2015 Atlantic Coast Conference Tournament Preview

( - The 2015 Atlantic Coast Conference Tournament gets underway on Tuesday, March 10 at the Greensboro Coliseum and runs through Saturday, March 14, with an automatic bid to the NCAA Tournament on the line.

The tournament field is down one team, as Syracuse enacted a self-imposed postseason ban on itself for NCAA violations and will not take part in 2015.

For the second season in a row, it is the Virginia Cavaliers that won the ACC regular-season championship and Tony Bennett hopes that history will repeat itself in the tournament as well, as the top-seeded Cavs picked up last year's tourney title, the team's second all-time. It was yet another banner year for Virginia, which went 28-2 on the season, with a 16-2 league ledger. The team placed guard Malcolm Brogdon (13.3 ppg) on the All-ACC First-Team. The Cavaliers now have two tournament titles to their credit.

Virginia's regular-season title didn't come without a fight though, as No. 2 seed Duke (28-3, 15-3) and No. 3 seeded Notre Dame (26-5, 14-4) made it a sprint to the finish line. Newcomer Louisville (24-7, 12-6) struggled a bit in the month of February, but got a big win in the regular-season finale over Virginia to earn the No. 4 seed.

Duke is the winningest team in this event, with 19 tournament titles and a 93-42 tournament record. The Blue Devils certainly have the roster to add to those numbers, starting with ACC Player of the Year Jahlil Okafor (17.6 ppg, 9.2 rpg). Other Blue Devils that received All-ACC honors are Quinn Cook (second team), Tyus Jones (third team) and Justise Winslow (honorable mention).

Notre Dame is still seeking its first ACC Tournament win, after getting bounced in its only game played last year. The Irish certainly have the personnel to rectify that, starting with All-ACC First-Team selection Jerian Grant (16.8 ppg, ACC-best 6.7 apg). Pat Connaughton (12.6 ppg, 7.8 rpg) earned third-team honors.

Louisville is participating in its first ACC Tournament, but that shouldn't be a problem, as the Cardinals have big wins over powerhouses North Carolina and Virginia under their belts. Louisville made some roster moves in the second half of the season, but stalwarts Terry Rozier (17.0 ppg) and Montrezl Harrell (15.8 ppg, 9.4 rpg) remain. Both players earned all-conference second-team honors.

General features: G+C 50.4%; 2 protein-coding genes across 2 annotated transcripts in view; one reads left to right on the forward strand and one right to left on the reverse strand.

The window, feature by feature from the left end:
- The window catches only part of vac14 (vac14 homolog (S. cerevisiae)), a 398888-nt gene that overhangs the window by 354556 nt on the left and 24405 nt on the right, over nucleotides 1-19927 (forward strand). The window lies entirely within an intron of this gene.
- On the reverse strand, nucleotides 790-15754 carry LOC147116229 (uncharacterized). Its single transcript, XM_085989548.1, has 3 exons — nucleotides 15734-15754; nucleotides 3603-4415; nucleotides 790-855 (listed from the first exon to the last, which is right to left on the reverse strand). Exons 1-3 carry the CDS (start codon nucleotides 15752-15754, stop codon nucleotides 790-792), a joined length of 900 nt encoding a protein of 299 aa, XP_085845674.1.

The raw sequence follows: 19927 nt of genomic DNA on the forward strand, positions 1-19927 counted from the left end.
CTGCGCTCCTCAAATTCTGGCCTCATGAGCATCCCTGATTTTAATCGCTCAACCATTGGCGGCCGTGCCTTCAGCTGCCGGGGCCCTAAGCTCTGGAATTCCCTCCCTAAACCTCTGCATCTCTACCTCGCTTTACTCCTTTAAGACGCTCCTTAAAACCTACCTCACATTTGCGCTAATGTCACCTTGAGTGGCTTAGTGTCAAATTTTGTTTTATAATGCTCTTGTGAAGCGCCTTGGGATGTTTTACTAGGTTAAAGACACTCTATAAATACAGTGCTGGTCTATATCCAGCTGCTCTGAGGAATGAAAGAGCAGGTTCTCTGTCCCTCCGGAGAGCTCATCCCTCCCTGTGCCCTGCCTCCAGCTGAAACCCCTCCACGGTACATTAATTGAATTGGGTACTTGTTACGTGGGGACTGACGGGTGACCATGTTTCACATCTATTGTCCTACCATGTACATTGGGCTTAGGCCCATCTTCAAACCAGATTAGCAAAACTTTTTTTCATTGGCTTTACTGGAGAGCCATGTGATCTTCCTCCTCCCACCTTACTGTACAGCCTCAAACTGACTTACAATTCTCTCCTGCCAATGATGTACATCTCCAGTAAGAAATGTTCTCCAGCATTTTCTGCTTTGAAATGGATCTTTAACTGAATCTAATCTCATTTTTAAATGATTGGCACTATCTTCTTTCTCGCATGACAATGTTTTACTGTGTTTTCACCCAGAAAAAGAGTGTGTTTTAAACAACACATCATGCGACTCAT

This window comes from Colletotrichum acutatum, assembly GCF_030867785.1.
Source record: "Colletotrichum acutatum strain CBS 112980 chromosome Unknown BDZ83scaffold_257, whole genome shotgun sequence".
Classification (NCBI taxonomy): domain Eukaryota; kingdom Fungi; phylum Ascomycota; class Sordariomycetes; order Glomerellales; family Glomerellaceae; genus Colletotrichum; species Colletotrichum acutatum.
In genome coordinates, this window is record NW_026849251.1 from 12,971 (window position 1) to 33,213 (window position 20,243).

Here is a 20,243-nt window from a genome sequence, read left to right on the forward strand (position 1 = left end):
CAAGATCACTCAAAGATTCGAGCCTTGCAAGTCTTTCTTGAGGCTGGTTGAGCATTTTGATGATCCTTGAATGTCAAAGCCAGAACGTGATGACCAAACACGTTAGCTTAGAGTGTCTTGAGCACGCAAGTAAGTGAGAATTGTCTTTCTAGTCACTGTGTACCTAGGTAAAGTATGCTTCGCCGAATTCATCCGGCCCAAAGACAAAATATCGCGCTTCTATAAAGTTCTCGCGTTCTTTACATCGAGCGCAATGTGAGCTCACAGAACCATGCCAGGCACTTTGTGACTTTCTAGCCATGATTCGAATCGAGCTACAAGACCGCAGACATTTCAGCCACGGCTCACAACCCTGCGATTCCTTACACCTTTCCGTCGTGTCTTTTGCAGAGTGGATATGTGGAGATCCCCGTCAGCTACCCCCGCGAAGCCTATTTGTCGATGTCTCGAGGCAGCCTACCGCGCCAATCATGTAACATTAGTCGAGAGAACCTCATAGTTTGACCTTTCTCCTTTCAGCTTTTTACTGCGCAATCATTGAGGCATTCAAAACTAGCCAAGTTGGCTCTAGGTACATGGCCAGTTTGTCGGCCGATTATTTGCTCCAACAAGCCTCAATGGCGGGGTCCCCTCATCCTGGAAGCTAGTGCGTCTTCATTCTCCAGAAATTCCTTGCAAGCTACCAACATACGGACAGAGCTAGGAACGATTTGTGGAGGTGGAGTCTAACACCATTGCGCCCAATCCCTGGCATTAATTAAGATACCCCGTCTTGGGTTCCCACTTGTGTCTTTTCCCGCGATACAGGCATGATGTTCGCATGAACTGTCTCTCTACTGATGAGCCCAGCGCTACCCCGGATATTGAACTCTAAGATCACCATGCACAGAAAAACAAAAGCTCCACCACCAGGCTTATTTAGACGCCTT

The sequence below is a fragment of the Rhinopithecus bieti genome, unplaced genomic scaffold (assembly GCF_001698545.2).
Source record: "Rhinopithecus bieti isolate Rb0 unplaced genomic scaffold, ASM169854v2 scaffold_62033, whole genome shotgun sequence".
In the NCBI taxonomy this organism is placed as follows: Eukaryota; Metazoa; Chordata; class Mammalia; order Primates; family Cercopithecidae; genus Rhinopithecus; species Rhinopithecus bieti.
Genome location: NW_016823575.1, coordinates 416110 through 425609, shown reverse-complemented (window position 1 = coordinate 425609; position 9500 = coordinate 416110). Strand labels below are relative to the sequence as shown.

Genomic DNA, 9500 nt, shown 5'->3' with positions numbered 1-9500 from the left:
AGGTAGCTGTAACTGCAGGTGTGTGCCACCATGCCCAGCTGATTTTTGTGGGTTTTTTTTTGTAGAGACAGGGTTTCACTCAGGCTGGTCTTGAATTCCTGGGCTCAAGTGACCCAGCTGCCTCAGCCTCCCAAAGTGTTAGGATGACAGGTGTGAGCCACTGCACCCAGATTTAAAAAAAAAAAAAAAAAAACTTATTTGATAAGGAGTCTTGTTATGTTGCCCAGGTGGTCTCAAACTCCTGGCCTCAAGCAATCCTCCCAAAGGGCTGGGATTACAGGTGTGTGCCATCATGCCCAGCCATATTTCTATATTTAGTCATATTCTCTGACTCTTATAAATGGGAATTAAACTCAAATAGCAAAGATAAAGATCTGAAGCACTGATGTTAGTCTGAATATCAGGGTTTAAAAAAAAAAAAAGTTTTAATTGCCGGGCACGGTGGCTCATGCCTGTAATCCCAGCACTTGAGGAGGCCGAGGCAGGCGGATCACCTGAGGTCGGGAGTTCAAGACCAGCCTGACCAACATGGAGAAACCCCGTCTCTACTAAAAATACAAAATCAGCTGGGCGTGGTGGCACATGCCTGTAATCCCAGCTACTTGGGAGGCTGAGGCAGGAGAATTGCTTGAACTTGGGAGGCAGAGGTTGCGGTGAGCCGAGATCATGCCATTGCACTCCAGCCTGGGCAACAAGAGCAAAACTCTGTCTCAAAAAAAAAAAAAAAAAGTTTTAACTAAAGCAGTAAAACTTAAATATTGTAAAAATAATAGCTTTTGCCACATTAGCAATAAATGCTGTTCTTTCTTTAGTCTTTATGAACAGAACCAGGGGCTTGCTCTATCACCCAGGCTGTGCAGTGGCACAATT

The four top seeds will receive double-byes into Thursday's quarterfinal round. The next six seeds get the first day off and will participate in Wednesday's second round.

Earning the No. 5 seed, North Carolina (21-10, 11-7) finished just outside the top four. The Tar Heels earned some big wins this year, but went a collective 1-5 against the top four teams in the conference. UNC was led by All-ACC Third-Team selection Marcus Paige (13.5 ppg). North Carolina trails only Duke in terms of ACC Tournament success, with an impressive 90-43 record in the event, with 17 tournament titles, the last of which came in 2007.

Miami-Florida (20-11, 10-8) picked up the No. 6 seed by virtue of wins in three of its last four games down the stretch. The Hurricanes failed to land a single player on the All-ACC teams, although three players were tabbed honorable mention in Sheldon McClellan (14.8 ppg), Angel Rodriguez (12.3 ppg) and Tonye Jekiri (8.5 ppg, ACC-best 10.2 rpg). Miami owns just one ACC Tournament crown, earning it in 2013.